2. Special ground 1 complains of the action of the judge in excusing the alleged injured female while under cross-examination and while crying, and directing that she be carried out to her mother. Defendants' counsel asked the witness if Eugene Elliott pulled her legs apart when he attempted to rape her while she was on the ground. Thereupon she began crying and continued to cry for about five minutes, and the examination could not proceed; whereupon the court directed that she be carried out to her mother. Because of this action on the part of the court the defendants moved that a mistrial be declared, which was refused, and error is assigned. It is contended that the emotional outburst of the witness prejudiced the jury, and that the court's instruction that she be taken out to her mother prejudiced the jury, in that it recalled to the jurors' minds their own childhood days and the sympathy and understanding of a mother for a child that was hurt or wronged. We do not think that it is contended that a show of emotion on the part of a witness demands a mistrial. Such a rule would paralyze court procedure, and might easily prevent the court from ever rendering judgment. Nor can this court say that the judge committed error by having the witness carried out to her mother, since her emotions had made it impossible for the trial to proceed. There is nothing in the words of the court that would tend to prejudice the jury either way in the case. The language used is a simple, fair, and impartial instruction which in the judgment of the trial court was necessary under the circumstances. In the matter of declaring a mistrial based upon such grounds, the trial court had a broad discretion, and it does not appear that this discretion was abused. Compare Darden v. State, 171 Ga. 848 (6) ( 157 S.E. 48); Esa v. State, 19 Ga. App. 14 (3) ( 90 S.E. 732); Hudson v. Devlin, 28 Ga. App. 458 (6) ( 111 S.E. 693).

3. Special ground 2 complains because the female, while on cross-examination, when asked the question, "What was in the note that your father read that was sent to you on the night you ran away with Boots Boling, the note that Boots Boling sent you?" replied, "That is none of your business." Complaint is also made because, in answer to another question, this witness replied, "As to what I said when Eugene Elliott got on top of me — if that is the best kind of talking you can do, you can just shut your mouth." This ground does not show that any objection was made to the statements or attitude of the witness, or that any appeal was made to the court to require her to give proper answers, or in what manner the questions were material. From all that appears from this ground the defendants elected to accept the responses and take chances on receiving a favorable verdict; and having so elected, they will not now be heard to complain. Nor was any ruling of the court invoked; and therefore this ground presents no ruling for review. Ramsey v. State, 92 Ga. 53 ( 17 S.E. 613); Washington v. State, 124 Ga. 423 (10) ( 52 S.E. 910); Hendrix v. State, 173 Ga. 419 ( 160 S.E. 614). There is no merit in this ground.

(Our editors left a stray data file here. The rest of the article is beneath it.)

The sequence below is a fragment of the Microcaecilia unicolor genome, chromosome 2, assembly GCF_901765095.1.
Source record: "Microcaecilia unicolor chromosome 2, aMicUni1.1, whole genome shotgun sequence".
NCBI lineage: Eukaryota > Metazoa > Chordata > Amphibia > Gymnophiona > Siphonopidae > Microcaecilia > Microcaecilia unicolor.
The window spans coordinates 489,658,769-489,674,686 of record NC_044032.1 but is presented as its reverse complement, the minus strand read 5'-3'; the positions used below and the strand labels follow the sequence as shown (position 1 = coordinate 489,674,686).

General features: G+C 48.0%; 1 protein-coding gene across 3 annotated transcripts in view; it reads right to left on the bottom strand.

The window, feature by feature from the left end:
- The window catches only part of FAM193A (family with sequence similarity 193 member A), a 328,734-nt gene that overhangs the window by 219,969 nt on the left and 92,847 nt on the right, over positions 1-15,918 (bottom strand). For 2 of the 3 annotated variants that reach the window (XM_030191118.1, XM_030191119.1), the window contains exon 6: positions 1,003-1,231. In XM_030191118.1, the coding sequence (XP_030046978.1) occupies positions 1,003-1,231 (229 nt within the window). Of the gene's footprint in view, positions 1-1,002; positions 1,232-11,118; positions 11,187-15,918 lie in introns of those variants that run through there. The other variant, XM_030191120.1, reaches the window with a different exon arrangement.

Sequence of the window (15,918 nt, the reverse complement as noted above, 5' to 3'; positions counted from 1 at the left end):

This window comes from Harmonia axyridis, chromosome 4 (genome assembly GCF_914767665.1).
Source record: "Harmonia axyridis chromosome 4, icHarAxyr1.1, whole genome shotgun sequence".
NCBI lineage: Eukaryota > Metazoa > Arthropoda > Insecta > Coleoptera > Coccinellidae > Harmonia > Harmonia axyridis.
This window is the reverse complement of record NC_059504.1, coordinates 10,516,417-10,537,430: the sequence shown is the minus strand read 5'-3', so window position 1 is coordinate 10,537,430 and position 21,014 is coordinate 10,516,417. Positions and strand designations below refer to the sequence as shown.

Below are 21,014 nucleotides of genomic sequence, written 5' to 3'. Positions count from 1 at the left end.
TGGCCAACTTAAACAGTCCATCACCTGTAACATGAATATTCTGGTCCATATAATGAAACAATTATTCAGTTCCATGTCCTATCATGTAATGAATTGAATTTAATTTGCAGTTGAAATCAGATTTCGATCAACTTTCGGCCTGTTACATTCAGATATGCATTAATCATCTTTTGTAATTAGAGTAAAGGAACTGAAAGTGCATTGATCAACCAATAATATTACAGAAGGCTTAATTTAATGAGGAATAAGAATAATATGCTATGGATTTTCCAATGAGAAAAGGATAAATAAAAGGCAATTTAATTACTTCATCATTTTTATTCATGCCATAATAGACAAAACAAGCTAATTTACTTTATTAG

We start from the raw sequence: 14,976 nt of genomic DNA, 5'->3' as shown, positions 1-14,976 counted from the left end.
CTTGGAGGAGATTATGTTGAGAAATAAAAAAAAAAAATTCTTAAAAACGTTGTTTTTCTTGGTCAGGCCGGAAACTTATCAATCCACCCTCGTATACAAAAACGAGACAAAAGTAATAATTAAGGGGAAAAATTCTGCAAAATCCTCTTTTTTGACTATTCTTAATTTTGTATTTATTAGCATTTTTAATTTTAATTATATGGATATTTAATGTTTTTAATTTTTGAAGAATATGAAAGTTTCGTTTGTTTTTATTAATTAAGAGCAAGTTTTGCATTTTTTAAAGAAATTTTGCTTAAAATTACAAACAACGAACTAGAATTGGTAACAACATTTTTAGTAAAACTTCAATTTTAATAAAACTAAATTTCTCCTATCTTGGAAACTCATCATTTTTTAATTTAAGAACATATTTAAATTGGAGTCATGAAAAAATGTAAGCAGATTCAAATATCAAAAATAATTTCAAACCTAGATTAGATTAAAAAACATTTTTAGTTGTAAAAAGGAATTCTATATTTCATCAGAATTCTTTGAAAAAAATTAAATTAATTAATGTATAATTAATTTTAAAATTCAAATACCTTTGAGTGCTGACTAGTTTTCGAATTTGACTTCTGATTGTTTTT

4. Special ground 3 is as follows: "Movants contend that they were charged with a grave and heinous crime, and that their counsel had the right to a thorough and sifting examination of the alleged injured female, and that her continuous crying and refusal to answer questions while on cross-examination, and her repeated emotional outbursts, handicapped counsel for the defendants in making a successful defense; and they contend that a new trial should be granted on this ground." This ground fails to show that assistance of the court was requested, that any ruling of the court was invoked, or that they were in any wise limited by any ruling of the court in their right to cross-examine the witness. Having thus proceeded to verdict without making such complaint, the defendants took their chances on a verdict of acquittal; and the complaint is without merit. Echols v. State, 153 Ga. 857 (2) ( 113 S.E. 170).

5. The remaining ground is an objection to the testimony of the sheriff, relating to the admission made by the defendant Elliott. The admission of this testimony is assigned as error on the ground that a "confession while in custody is not admissible, and that this evidence was not admissible in rebuttal." The proper foundation for the admission of this testimony was laid when the sheriff testified that the statement was made freely and voluntarily, without threat or hope of reward; and it was in rebuttal of the statement of defendant Elliott that he was not guilty and that the car did not stop during the trip. Bradberry v. State, 170 Ga. 859 (4) ( 154 S.E. 344); Simmons v. State, 181 Ga. 761 (4, 5) ( 184 S.E. 291); Worthy v. State, 184 Ga. 402 (5) ( 191 S.E. 457). There is no merit in this ground.

Judgment affirmed. All the Justices concur.

Summaries of

Elliott v. State

Supreme Court of Georgia
Sep 25, 1940
10 S.E.2d 843 (Ga. 1940)
Case details for

Elliott v. State

Case Details

Full title:ELLIOTT et al. v. THE STATE

Court:Supreme Court of Georgia

Date published: Sep 25, 1940


10 S.E.2d 843 (Ga. 1940)
10 S.E.2d 843